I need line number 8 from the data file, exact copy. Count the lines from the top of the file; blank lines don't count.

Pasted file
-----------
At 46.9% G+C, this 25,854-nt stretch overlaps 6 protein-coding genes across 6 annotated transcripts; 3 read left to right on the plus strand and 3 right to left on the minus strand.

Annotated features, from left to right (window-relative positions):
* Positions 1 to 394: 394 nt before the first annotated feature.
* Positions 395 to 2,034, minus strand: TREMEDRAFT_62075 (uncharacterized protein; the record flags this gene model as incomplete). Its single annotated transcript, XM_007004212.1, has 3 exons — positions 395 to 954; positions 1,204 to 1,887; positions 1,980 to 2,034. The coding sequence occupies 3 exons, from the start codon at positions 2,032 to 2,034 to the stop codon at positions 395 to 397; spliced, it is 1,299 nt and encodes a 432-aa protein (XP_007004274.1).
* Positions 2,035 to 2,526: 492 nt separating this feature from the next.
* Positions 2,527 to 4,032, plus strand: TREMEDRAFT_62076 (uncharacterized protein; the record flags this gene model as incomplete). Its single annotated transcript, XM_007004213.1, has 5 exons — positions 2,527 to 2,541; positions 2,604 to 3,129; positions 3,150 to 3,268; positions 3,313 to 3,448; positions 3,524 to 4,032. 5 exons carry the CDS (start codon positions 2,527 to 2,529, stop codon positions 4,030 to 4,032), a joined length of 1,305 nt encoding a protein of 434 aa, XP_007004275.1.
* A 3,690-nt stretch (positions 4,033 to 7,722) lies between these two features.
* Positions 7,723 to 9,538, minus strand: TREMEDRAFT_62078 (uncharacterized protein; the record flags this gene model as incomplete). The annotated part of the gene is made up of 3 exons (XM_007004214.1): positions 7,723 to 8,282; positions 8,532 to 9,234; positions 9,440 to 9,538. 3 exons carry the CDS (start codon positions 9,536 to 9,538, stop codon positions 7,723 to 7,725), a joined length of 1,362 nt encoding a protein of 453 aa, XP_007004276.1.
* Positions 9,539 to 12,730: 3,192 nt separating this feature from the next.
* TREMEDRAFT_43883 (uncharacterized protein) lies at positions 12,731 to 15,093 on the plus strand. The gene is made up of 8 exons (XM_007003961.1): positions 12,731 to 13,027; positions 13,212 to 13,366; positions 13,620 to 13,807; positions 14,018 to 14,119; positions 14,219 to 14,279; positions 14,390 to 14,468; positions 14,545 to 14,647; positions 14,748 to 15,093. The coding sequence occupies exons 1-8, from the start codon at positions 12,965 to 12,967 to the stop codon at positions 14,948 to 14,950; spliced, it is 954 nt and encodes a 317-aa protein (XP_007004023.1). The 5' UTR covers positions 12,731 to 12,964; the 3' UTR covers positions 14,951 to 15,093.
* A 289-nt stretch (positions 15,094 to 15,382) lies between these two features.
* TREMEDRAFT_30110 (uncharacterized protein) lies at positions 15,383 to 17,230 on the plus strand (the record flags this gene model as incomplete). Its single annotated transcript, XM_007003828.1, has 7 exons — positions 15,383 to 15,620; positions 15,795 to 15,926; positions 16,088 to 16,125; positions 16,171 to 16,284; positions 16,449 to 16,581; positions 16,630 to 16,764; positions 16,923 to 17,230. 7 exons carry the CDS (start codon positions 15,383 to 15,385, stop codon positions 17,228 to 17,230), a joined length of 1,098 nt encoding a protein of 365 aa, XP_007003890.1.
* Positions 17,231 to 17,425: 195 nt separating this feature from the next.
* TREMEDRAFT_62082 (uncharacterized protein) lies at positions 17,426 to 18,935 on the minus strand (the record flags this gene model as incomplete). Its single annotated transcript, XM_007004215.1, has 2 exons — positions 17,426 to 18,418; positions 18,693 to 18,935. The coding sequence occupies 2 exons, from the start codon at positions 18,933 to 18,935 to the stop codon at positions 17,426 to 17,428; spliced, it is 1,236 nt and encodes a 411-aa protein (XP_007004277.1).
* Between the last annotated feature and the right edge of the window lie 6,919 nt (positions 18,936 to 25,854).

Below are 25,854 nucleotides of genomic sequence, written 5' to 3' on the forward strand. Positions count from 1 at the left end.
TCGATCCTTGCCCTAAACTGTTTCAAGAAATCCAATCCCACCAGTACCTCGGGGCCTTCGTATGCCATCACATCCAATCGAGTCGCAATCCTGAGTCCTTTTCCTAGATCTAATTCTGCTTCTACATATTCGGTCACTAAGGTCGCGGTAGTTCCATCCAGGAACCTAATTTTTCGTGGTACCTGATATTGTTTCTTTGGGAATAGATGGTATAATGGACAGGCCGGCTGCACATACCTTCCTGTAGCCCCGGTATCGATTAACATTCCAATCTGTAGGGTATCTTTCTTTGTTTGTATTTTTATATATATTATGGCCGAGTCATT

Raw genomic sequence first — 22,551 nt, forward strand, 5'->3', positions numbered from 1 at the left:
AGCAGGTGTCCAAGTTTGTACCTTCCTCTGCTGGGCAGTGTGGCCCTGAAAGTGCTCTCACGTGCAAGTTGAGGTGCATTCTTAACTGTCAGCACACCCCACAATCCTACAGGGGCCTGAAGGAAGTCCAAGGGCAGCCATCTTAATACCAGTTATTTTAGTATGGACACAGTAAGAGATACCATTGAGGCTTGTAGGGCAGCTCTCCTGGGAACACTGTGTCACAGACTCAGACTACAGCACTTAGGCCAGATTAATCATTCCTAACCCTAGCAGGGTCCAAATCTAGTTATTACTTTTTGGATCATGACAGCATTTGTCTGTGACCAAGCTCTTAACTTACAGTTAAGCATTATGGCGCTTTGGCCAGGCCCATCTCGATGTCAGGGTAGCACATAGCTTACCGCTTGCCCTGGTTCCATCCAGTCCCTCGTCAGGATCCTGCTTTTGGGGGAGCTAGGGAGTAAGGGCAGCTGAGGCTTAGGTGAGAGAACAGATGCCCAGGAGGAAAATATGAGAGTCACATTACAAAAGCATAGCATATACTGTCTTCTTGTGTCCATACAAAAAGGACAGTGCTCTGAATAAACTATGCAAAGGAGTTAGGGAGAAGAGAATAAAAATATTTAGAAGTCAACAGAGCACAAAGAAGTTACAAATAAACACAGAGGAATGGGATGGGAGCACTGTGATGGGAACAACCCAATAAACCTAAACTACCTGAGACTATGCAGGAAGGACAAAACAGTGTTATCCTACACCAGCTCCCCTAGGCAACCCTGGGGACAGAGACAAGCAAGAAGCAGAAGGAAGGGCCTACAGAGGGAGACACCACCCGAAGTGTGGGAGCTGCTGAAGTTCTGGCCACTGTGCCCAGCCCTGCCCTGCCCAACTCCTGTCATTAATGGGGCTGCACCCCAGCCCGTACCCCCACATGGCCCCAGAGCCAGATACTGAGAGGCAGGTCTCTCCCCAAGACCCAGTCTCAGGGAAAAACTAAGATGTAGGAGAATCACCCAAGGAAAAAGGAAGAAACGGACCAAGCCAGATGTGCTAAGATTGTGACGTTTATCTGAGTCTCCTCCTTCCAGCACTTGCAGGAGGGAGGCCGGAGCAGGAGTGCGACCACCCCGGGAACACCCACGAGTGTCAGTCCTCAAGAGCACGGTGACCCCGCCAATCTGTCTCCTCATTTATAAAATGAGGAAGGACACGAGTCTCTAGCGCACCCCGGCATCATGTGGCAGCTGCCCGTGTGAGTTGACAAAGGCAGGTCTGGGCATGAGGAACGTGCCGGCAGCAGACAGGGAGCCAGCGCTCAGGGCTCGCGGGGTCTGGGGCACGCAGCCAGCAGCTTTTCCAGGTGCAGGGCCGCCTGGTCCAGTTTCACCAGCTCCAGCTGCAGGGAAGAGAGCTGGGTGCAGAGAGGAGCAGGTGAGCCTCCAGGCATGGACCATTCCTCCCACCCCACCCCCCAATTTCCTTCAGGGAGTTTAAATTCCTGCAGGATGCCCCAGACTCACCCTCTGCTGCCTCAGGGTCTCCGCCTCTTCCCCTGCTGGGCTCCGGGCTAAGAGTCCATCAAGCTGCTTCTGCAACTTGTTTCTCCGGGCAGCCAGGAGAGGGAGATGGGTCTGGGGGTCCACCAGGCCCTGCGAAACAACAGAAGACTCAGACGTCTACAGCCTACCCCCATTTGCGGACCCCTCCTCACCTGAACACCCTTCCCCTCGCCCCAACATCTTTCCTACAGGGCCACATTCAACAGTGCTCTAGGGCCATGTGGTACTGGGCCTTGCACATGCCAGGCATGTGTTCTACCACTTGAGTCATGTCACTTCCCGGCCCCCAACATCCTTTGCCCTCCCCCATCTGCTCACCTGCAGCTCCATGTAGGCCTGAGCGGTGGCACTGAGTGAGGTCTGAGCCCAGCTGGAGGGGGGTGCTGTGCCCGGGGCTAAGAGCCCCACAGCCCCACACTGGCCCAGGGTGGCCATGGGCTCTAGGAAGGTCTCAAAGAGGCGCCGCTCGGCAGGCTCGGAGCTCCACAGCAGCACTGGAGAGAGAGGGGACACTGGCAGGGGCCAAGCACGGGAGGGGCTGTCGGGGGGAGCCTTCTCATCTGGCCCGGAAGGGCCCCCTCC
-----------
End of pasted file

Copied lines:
* Positions 7,723 to 9,538, minus strand: TREMEDRAFT_62078 (uncharacterized protein; the record flags this gene model as incomplete). The annotated part of the gene is made up of 3 exons (XM_007004214.1): positions 7,723 to 8,282; positions 8,532 to 9,234; positions 9,440 to 9,538. 3 exons carry the CDS (start codon positions 9,536 to 9,538, stop codon positions 7,723 to 7,725), a joined length of 1,362 nt encoding a protein of 453 aa, XP_007004276.1.